The last five days had been hectic: I received a press pass to cover the OnGameNet OLYMPUS Champions Winter grand final in Seoul, South Korea, then spent the time in between frantically preparing to leave my time zone for the first time. Despite writing about competitive League of Legends for six months at this point, Champions Winter was my first live tournament; after watching numerous American and European events from my Toronto bedroom via stream, I couldn’t help but feel a bit nauseous from my nerves. Or maybe that was the in-flight beverages.

For many eSports fans, Korea is the holy grail of professional gaming. Although it has piqued considerable interest both stateside and in Europe, Asian fans have been able to enjoy their favorite players compete for salaries, prizes and superstardom for almost a decade. OnGameNet – often abbreviated OGN – has hosted several seasons of StarCraft and branched into League of Legends after its swell in popularity, going so far to furnish a studio that enabled fans to watch competitors free of charge. While OGN’s live show operated on a first-come, first-serve basis, this event offered a notable departure with the introduction of paid tickets: OGN felt it wasn’t fair that fans who had paying jobs would be unable to line up for the hours needed to secure space.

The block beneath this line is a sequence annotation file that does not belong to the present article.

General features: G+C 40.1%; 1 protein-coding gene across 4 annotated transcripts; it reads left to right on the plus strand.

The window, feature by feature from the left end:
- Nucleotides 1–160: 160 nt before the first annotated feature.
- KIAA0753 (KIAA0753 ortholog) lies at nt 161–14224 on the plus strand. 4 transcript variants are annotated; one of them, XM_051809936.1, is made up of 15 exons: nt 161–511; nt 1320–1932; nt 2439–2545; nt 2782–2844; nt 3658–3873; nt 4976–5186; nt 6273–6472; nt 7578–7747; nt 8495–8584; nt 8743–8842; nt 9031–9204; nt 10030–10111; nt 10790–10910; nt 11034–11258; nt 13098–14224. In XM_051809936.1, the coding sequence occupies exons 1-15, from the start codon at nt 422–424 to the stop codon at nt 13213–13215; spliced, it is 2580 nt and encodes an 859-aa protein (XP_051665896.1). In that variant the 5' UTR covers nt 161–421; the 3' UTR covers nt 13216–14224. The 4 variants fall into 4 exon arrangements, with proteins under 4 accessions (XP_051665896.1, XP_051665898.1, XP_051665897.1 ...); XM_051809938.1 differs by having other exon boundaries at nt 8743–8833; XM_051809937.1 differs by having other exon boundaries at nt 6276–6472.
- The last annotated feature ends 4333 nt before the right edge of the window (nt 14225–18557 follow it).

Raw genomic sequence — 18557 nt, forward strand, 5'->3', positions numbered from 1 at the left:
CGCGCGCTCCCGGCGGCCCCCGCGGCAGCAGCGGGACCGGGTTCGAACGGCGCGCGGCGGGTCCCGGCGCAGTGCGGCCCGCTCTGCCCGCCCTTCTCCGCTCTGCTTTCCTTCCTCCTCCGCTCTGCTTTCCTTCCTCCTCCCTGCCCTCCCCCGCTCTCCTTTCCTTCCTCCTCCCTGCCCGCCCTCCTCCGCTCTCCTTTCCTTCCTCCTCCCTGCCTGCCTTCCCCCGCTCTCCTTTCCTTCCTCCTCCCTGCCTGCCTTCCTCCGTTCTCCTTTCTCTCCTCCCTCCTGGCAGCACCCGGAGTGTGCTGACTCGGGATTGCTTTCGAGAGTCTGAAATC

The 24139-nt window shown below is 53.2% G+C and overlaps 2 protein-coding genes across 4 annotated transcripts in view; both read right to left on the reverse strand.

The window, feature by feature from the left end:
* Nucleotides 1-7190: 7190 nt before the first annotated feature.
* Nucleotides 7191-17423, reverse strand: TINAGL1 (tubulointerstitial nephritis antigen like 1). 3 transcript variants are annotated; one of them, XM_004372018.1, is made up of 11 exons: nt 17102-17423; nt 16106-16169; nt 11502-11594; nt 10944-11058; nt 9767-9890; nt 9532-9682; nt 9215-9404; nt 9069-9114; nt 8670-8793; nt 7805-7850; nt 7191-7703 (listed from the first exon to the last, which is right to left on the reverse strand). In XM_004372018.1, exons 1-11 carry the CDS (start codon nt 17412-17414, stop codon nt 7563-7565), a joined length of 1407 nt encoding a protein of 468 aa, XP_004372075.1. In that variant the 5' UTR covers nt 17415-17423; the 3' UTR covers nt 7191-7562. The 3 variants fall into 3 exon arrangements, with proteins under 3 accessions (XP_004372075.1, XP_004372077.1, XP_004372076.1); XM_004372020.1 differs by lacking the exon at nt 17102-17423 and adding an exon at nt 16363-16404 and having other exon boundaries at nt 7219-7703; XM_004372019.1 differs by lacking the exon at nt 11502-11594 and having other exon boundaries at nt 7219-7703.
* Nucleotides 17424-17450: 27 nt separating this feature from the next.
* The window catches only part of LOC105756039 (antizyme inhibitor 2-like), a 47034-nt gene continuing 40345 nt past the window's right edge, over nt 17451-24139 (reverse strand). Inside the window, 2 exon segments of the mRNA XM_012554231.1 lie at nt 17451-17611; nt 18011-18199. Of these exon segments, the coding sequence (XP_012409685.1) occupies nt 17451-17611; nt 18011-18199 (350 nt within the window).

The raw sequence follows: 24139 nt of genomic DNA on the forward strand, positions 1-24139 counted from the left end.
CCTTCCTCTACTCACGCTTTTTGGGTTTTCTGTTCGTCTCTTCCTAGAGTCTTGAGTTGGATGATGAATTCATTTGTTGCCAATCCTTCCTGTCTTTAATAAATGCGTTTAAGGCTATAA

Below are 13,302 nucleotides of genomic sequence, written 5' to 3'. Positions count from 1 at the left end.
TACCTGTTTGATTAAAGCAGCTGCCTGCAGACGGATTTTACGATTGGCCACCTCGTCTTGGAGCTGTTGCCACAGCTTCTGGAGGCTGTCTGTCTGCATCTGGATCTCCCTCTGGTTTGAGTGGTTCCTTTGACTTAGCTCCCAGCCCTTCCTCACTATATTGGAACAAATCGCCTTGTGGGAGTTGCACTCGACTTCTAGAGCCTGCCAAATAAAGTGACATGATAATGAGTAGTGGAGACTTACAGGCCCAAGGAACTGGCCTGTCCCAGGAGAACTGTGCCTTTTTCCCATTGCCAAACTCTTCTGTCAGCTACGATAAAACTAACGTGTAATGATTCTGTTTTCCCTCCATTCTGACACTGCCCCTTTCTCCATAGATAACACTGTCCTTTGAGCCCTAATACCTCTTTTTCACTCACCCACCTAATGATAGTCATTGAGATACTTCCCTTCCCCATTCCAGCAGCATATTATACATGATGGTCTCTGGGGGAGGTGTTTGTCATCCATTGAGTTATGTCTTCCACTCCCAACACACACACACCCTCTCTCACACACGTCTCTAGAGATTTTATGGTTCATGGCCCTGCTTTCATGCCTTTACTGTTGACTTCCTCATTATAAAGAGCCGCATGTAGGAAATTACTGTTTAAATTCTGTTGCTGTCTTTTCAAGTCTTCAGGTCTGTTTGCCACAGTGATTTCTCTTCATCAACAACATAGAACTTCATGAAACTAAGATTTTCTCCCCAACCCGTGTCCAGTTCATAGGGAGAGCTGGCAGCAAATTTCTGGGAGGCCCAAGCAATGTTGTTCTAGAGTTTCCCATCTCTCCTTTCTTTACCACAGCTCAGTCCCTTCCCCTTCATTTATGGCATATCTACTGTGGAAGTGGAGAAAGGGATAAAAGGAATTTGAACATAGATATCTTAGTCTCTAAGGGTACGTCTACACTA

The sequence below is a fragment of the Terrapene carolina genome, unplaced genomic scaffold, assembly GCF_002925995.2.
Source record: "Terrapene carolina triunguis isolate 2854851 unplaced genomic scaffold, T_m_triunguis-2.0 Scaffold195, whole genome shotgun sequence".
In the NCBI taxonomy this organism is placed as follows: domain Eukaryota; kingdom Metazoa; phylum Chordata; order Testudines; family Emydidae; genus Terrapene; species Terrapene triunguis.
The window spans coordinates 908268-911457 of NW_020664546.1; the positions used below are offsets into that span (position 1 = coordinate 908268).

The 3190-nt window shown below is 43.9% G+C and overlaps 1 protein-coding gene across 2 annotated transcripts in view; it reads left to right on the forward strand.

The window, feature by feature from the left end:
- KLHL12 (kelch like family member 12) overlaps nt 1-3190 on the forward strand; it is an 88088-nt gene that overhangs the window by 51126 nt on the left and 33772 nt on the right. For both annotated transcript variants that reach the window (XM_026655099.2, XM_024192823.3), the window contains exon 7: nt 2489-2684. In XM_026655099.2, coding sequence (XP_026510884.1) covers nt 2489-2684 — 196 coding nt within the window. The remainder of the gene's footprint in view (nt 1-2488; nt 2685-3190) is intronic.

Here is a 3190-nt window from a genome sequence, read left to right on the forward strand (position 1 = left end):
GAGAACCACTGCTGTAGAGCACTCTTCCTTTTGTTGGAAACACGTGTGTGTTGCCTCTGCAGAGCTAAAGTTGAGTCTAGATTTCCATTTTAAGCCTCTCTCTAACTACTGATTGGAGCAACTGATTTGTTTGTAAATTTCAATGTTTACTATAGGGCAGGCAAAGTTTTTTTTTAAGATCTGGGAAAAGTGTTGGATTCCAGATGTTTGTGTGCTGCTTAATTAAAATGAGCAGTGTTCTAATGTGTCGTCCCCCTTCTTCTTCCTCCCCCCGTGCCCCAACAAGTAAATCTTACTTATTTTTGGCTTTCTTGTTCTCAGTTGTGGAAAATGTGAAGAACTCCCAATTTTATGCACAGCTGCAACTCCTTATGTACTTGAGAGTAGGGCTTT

The venue, Hanyang University’s gymnasium, was built to house volleyball during Seoul’s hosting of the summer Olympics in 1988. Two days after my arrival, the gym was converted to allow 8,000 eSports fans watch two powerhouse teams – NaJin Sword and Azubu Frost – compete for an ₩ 80,000,000 (~$73,556 USD) grand prize. This was a culmination of a season beginning in November, with Champions Spring and Summer to follow in 2013; like many other conventional sports, teams experience a regular season of group play before seeding into a playoff for the grand prize.